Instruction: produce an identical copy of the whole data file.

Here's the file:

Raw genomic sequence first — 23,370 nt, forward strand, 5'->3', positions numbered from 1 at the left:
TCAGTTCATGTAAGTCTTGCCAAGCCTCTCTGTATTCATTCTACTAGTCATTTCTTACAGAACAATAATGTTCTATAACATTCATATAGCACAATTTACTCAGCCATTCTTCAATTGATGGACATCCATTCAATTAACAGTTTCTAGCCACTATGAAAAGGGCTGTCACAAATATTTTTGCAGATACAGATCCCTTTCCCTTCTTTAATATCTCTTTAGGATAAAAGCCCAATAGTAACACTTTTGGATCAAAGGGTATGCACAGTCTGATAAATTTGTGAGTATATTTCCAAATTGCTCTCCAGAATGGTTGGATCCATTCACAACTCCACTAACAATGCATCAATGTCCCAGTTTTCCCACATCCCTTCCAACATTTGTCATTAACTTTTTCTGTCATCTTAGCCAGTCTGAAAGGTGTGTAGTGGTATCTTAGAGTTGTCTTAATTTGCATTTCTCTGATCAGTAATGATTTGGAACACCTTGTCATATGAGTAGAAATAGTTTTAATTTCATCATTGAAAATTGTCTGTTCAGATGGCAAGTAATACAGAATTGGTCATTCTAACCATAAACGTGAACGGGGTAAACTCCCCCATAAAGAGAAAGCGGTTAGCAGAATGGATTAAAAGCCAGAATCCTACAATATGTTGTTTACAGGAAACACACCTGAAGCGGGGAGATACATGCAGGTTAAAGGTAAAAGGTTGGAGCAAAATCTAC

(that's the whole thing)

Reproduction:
Raw genomic sequence first — 23,370 nt, forward strand, 5'->3', positions numbered from 1 at the left:
TCAGTTCATGTAAGTCTTGCCAAGCCTCTCTGTATTCATTCTACTAGTCATTTCTTACAGAACAATAATGTTCTATAACATTCATATAGCACAATTTACTCAGCCATTCTTCAATTGATGGACATCCATTCAATTAACAGTTTCTAGCCACTATGAAAAGGGCTGTCACAAATATTTTTGCAGATACAGATCCCTTTCCCTTCTTTAATATCTCTTTAGGATAAAAGCCCAATAGTAACACTTTTGGATCAAAGGGTATGCACAGTCTGATAAATTTGTGAGTATATTTCCAAATTGCTCTCCAGAATGGTTGGATCCATTCACAACTCCACTAACAATGCATCAATGTCCCAGTTTTCCCACATCCCTTCCAACATTTGTCATTAACTTTTTCTGTCATCTTAGCCAGTCTGAAAGGTGTGTAGTGGTATCTTAGAGTTGTCTTAATTTGCATTTCTCTGATCAGTAATGATTTGGAACACCTTGTCATATGAGTAGAAATAGTTTTAATTTCATCATTGAAAATTGTCTGTTCAGATGGCAAGTAATACAGAATTGGTCATTCTAACCATAAACGTGAACGGGGTAAACTCCCCCATAAAGAGAAAGCGGTTAGCAGAATGGATTAAAAGCCAGAATCCTACAATATGTTGTTTACAGGAAACACACCTGAAGCGGGGAGATACATGCAGGTTAAAGGTAAAAGGTTGGAGCAAAATCTAC